The other day, Rob asked me to email me ten reasons why some of them failed…
1. They ran out of cash.
Why? Flawed business model assumptions, lack of measuring business model hypotheses, overestimating runway by believing that people will pay for what’s being built. Four Steps to the Epiphany
outlines customer development. If you’ve read his bio, you’ll know Steve Jobs’ approach appears
anti-customer-development but I’d say Apple’s turnaround success was largely based on him narrowing down those four key products in that quadrant, even though he was a visionary.
2. No dashboard.
No measurement – everyone’s got their head down in their own tasks/areas, but the team doesn’t know what unites them, how their projects fit into the bigger picture. The strategy’s the map – the map will always change, but the compass has to be clear. Good to Great
talks about how the most successful companies have 20-year purpose as opposed to quarterly goals – the quarterly goals are all tied into the 20-year picture.
4. Lack of founder’s self-awareness.
Founders not being aware of how their personality impacts the business. We all have shortcomings but being aware of them means we can manage them. If the founder doesn’t have the self-awareness or confidence to manage their flaws or take feedback, their shortcomings impact the management style of the business. Even intelligent people fail
5. Lack of market awareness.
6. Lack of data-driven decisions.
Not scaling or pivoting fast enough, not setting processes and automation up quick enough – the goal should always be to be making as much money as possible in the shortest amount of time as possible, with minimal human effort. If this isn’t an equation that’s visible and repeated to the broader team, everyone can start thinking that money grows on trees. Startups have limited runways – by definition – the goal is survival, and regular check-in keeps people aware of that. How much money did we make this week? How much did it cost us to make that?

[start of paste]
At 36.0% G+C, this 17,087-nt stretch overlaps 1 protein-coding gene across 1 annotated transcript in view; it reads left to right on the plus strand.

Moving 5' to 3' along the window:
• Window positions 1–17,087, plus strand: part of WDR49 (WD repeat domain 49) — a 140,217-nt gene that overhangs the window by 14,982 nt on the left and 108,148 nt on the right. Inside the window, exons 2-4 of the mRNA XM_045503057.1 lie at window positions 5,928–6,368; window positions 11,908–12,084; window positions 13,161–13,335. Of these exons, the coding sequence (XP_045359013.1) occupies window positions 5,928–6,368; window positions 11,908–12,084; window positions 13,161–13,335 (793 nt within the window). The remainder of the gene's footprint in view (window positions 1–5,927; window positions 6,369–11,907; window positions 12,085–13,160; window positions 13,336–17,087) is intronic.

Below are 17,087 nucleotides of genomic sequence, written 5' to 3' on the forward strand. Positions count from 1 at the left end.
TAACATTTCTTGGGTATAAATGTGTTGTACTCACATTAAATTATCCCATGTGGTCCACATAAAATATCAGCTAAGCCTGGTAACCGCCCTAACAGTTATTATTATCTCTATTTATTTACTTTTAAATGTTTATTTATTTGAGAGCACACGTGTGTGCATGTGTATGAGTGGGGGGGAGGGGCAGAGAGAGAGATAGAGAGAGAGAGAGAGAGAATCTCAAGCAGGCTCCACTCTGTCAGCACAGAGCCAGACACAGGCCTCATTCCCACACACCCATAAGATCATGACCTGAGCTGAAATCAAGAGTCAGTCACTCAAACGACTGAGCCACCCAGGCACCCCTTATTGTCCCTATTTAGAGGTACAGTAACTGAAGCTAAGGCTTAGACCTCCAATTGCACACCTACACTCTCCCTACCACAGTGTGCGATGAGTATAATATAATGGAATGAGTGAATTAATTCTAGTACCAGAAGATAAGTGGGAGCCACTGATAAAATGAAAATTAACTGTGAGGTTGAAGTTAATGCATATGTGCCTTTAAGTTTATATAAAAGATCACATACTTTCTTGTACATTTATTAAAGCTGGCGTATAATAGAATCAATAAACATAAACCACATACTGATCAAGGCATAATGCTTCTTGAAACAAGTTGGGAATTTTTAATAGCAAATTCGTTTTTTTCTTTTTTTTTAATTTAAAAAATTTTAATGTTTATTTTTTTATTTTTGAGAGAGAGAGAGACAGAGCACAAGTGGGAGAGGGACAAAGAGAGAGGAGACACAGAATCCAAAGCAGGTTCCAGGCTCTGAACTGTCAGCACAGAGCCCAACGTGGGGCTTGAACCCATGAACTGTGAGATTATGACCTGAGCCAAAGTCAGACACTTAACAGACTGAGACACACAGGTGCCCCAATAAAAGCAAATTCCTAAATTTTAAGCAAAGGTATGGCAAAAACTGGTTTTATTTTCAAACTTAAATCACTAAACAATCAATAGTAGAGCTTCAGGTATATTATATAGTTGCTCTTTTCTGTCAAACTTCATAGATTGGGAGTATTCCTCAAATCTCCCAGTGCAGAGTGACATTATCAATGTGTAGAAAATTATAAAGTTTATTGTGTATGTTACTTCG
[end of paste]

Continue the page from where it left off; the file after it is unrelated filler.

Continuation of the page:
7. The wrong people on the wrong project areas.
Everyone should be doing what only they do best. The leaders need to lead – communicate – keep the bigger picture / act as CEOs, where tasks are delegated as much as possible to the employees.
8. Lack of honest, transparent, vulnerable communication…
… between the business and the market, between the business and the customers, between the founders. The role of advisors – to help founders have better conversations within themselves.
9. Lack of a visible, realistic, achievable game plan…
… based on misunderstanding the market, customers, the team’s abilities, pricing.
10. Measuring the wrong things.
All that matters is that the business is making as much cash as possible, in the shortest space of time as possible… obviously with integrity, purpose, sustainability – but still, startups die because they run out of cash:
Once you close that round and you get your Techcrunch hit, it’s all now in the past. Having a syndicate of all these famous top-notch investors doesn’t magically create great products. The only metric that matters now has a binary outcome. Have you built something that people want? If yes, prove it. If no, you didn’t make it. The name of your investors on your crunch base page, the number of followers on your Angelist profile, and the cap on your valuation— all will have no relevance if you fail to delight your users. For this one period of time, fundraising is fun. But now more than ever it’s time to prove you’re worth it. Go do something incredible.